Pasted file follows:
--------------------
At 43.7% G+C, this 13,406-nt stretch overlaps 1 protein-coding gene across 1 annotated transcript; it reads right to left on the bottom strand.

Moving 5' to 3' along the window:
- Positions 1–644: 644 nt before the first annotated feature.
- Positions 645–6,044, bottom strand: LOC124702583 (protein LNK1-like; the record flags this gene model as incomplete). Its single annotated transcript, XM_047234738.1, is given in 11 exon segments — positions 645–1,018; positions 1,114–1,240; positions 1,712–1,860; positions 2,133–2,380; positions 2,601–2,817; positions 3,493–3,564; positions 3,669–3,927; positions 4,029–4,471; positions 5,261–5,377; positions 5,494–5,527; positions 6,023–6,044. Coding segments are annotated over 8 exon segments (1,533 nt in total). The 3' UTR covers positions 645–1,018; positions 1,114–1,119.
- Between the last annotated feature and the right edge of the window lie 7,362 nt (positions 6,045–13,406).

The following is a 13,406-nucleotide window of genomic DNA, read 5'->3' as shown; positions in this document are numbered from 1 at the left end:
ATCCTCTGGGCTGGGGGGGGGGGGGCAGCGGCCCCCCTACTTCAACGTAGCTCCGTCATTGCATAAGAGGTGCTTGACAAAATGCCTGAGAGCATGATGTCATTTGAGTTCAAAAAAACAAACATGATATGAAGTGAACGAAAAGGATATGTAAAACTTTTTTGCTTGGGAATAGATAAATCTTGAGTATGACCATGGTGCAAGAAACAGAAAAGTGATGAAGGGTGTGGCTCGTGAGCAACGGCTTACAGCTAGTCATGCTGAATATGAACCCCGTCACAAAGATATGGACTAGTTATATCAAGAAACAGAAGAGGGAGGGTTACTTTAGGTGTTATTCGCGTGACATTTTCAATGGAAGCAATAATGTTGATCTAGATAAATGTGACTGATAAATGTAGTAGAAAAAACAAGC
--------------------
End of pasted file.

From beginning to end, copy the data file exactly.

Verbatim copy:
At 43.7% G+C, this 13,406-nt stretch overlaps 1 protein-coding gene across 1 annotated transcript; it reads right to left on the bottom strand.

Moving 5' to 3' along the window:
- Positions 1–644: 644 nt before the first annotated feature.
- Positions 645–6,044, bottom strand: LOC124702583 (protein LNK1-like; the record flags this gene model as incomplete). Its single annotated transcript, XM_047234738.1, is given in 11 exon segments — positions 645–1,018; positions 1,114–1,240; positions 1,712–1,860; positions 2,133–2,380; positions 2,601–2,817; positions 3,493–3,564; positions 3,669–3,927; positions 4,029–4,471; positions 5,261–5,377; positions 5,494–5,527; positions 6,023–6,044. Coding segments are annotated over 8 exon segments (1,533 nt in total). The 3' UTR covers positions 645–1,018; positions 1,114–1,119.
- Between the last annotated feature and the right edge of the window lie 7,362 nt (positions 6,045–13,406).

The following is a 13,406-nucleotide window of genomic DNA, read 5'->3' as shown; positions in this document are numbered from 1 at the left end:
ATCCTCTGGGCTGGGGGGGGGGGGGCAGCGGCCCCCCTACTTCAACGTAGCTCCGTCATTGCATAAGAGGTGCTTGACAAAATGCCTGAGAGCATGATGTCATTTGAGTTCAAAAAAACAAACATGATATGAAGTGAACGAAAAGGATATGTAAAACTTTTTTGCTTGGGAATAGATAAATCTTGAGTATGACCATGGTGCAAGAAACAGAAAAGTGATGAAGGGTGTGGCTCGTGAGCAACGGCTTACAGCTAGTCATGCTGAATATGAACCCCGTCACAAAGATATGGACTAGTTATATCAAGAAACAGAAGAGGGAGGGTTACTTTAGGTGTTATTCGCGTGACATTTTCAATGGAAGCAATAATGTTGATCTAGATAAATGTGACTGATAAATGTAGTAGAAAAAACAAGC